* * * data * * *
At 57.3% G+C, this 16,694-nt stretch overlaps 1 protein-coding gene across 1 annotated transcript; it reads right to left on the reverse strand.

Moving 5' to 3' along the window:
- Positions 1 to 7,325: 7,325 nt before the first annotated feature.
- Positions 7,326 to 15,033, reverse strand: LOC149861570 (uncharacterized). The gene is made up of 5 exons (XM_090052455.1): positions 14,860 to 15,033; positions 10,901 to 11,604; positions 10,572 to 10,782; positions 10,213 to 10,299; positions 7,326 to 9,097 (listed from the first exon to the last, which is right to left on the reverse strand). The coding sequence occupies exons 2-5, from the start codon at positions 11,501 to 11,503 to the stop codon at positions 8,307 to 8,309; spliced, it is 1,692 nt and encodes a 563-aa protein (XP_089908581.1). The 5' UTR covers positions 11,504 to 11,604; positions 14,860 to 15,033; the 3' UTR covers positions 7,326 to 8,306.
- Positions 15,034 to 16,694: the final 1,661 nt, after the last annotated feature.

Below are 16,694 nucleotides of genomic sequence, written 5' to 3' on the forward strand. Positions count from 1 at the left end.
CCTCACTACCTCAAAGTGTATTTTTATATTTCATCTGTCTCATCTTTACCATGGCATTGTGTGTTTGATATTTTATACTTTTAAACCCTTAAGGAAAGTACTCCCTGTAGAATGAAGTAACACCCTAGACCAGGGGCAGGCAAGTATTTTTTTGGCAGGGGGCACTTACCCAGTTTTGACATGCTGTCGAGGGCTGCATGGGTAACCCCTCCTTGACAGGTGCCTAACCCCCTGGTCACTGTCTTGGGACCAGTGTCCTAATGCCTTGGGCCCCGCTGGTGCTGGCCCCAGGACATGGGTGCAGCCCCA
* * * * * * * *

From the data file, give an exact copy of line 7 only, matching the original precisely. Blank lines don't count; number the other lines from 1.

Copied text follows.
CCTCACTACCTCAAAGTGTATTTTTATATTTCATCTGTCTCATCTTTACCATGGCATTGTGTGTTTGATATTTTATACTTTTAAACCCTTAAGGAAAGTACTCCCTGTAGAATGAAGTAACACCCTAGACCAGGGGCAGGCAAGTATTTTTTTGGCAGGGGGCACTTACCCAGTTTTGACATGCTGTCGAGGGCTGCATGGGTAACCCCTCCTTGACAGGTGCCTAACCCCCTGGTCACTGTCTTGGGACCAGTGTCCTAATGCCTTGGGCCCCGCTGGTGCTGGCCCCAGGACATGGGTGCAGCCCCA